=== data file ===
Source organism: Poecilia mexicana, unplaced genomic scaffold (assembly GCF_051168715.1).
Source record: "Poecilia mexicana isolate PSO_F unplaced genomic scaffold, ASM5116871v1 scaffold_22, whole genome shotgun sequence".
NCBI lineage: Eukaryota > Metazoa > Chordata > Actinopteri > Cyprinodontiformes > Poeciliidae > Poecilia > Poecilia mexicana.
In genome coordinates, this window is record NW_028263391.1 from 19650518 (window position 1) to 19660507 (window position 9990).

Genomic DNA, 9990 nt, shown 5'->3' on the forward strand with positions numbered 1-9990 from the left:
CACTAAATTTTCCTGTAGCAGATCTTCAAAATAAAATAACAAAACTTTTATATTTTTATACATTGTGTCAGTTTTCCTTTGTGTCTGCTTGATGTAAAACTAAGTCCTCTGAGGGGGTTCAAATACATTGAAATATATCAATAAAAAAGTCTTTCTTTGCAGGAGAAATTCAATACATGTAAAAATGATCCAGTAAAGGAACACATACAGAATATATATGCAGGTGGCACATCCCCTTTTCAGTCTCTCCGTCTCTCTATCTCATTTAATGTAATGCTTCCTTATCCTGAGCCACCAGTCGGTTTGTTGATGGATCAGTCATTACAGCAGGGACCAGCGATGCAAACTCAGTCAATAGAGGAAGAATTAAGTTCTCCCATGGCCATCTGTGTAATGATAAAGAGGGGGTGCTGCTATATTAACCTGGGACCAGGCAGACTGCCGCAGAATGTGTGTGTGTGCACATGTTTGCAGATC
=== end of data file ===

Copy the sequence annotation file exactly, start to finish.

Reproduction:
Source organism: Poecilia mexicana, unplaced genomic scaffold (assembly GCF_051168715.1).
Source record: "Poecilia mexicana isolate PSO_F unplaced genomic scaffold, ASM5116871v1 scaffold_22, whole genome shotgun sequence".
NCBI lineage: Eukaryota > Metazoa > Chordata > Actinopteri > Cyprinodontiformes > Poeciliidae > Poecilia > Poecilia mexicana.
In genome coordinates, this window is record NW_028263391.1 from 19650518 (window position 1) to 19660507 (window position 9990).

Genomic DNA, 9990 nt, shown 5'->3' on the forward strand with positions numbered 1-9990 from the left:
CACTAAATTTTCCTGTAGCAGATCTTCAAAATAAAATAACAAAACTTTTATATTTTTATACATTGTGTCAGTTTTCCTTTGTGTCTGCTTGATGTAAAACTAAGTCCTCTGAGGGGGTTCAAATACATTGAAATATATCAATAAAAAAGTCTTTCTTTGCAGGAGAAATTCAATACATGTAAAAATGATCCAGTAAAGGAACACATACAGAATATATATGCAGGTGGCACATCCCCTTTTCAGTCTCTCCGTCTCTCTATCTCATTTAATGTAATGCTTCCTTATCCTGAGCCACCAGTCGGTTTGTTGATGGATCAGTCATTACAGCAGGGACCAGCGATGCAAACTCAGTCAATAGAGGAAGAATTAAGTTCTCCCATGGCCATCTGTGTAATGATAAAGAGGGGGTGCTGCTATATTAACCTGGGACCAGGCAGACTGCCGCAGAATGTGTGTGTGTGCACATGTTTGCAGATC